Gay Marriage vote: Expect emotion and passion as priorities clash

Today is in some ways without consequence.

No policy is being decided today and nothing irrevocable is happening.

But in other ways it is hugely important, once again opening up fault lines in the Church of England.

It is a hideously complex constitutional process, and looking for change in the Church of England is like watching paint dry.

A delegate walks past activists outside the General Synod at Church House in London. Credit: PA

But today's debate about the bishops' report comes down to whether the Church's attitude towards same sex relationships - both in the clergy and in the LGBT community generally - is changing fast enough.

The LGBT community within and outside the church has been angered by the bishops' report.

For them, it doesn’t even start to go far enough.

The tone towards LBGT people may have changed, but essentially they believe that the discrimination against them remains with no proposal for same sex marriage, and not enough acceptance of gay clergy.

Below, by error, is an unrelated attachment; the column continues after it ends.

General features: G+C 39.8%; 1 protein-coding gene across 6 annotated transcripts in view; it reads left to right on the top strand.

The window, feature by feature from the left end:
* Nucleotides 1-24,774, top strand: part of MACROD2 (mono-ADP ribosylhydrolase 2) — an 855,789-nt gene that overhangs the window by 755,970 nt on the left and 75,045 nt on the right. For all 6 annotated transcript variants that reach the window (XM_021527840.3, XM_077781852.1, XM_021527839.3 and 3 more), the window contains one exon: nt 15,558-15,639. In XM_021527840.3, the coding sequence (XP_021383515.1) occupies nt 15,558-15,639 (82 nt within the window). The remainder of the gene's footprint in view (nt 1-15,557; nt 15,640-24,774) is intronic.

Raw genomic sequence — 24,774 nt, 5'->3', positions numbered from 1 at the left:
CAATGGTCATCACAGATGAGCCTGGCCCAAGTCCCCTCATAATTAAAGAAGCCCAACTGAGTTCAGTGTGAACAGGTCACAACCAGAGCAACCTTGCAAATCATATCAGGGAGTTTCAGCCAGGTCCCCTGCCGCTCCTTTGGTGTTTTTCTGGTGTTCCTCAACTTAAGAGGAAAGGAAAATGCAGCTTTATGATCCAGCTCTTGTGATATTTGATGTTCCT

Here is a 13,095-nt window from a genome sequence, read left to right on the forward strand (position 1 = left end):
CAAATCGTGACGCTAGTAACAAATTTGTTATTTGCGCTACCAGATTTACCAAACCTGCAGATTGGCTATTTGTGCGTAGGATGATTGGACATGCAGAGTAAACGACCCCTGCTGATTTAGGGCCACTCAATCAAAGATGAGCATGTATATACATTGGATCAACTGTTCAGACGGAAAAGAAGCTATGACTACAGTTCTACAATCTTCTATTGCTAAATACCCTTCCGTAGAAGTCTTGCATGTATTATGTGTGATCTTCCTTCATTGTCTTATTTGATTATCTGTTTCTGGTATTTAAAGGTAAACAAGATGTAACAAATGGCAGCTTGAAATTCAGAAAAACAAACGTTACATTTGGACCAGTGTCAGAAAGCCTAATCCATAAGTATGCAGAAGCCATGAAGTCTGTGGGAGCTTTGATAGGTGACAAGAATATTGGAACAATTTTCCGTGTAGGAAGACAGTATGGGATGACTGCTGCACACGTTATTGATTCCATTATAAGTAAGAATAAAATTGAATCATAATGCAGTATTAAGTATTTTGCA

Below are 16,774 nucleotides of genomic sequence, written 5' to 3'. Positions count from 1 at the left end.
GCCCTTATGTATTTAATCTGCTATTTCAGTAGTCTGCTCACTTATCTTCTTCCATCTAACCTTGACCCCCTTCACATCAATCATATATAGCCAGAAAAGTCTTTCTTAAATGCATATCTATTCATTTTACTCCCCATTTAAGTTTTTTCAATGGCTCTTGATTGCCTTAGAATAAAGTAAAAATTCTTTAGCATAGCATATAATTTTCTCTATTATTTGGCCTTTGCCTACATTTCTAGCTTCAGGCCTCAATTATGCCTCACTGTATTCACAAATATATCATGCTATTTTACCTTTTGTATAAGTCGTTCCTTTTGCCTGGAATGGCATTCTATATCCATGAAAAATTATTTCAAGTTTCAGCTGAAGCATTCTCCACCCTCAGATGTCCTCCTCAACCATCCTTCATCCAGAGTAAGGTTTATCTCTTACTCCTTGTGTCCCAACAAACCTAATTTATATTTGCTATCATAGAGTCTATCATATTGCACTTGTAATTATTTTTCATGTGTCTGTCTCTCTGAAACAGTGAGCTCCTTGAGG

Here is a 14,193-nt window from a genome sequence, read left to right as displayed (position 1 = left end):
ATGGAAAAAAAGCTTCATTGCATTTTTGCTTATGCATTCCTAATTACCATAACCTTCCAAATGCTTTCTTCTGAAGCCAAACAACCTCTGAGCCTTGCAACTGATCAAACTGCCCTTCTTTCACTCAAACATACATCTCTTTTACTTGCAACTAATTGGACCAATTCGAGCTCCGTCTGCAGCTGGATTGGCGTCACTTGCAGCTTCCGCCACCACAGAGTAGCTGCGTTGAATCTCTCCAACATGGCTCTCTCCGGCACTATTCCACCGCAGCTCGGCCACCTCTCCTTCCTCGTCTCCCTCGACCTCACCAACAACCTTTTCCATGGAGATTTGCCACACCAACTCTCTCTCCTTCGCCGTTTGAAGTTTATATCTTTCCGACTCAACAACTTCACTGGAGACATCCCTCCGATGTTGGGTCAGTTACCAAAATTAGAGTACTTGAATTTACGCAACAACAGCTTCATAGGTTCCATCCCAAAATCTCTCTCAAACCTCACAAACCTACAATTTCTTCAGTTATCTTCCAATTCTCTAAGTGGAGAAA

Peter Tatchell (second right) joins activists from the Lesbian and Gay Christian Movement outside the General Synod. Credit: PA

They are encouraging the Synod to reject the bishops' report which would come in the form of a vote 'failing to take note' of it.

Either way, expect emotion and passion as priorities clash.

For some traditionalists here, the teachings that a marriage between a man and a woman is the Christian ideal are sacrosanct and trumps the call for equality.

But for others inside the church it confirms how out of touch the largely male house of bishops has become.

Whatever the result, the issue won't go away.

Change takes a very, very long time at the Church of England. It tends to creep up incrementally on those who are busy discussing how much they are opposed to it.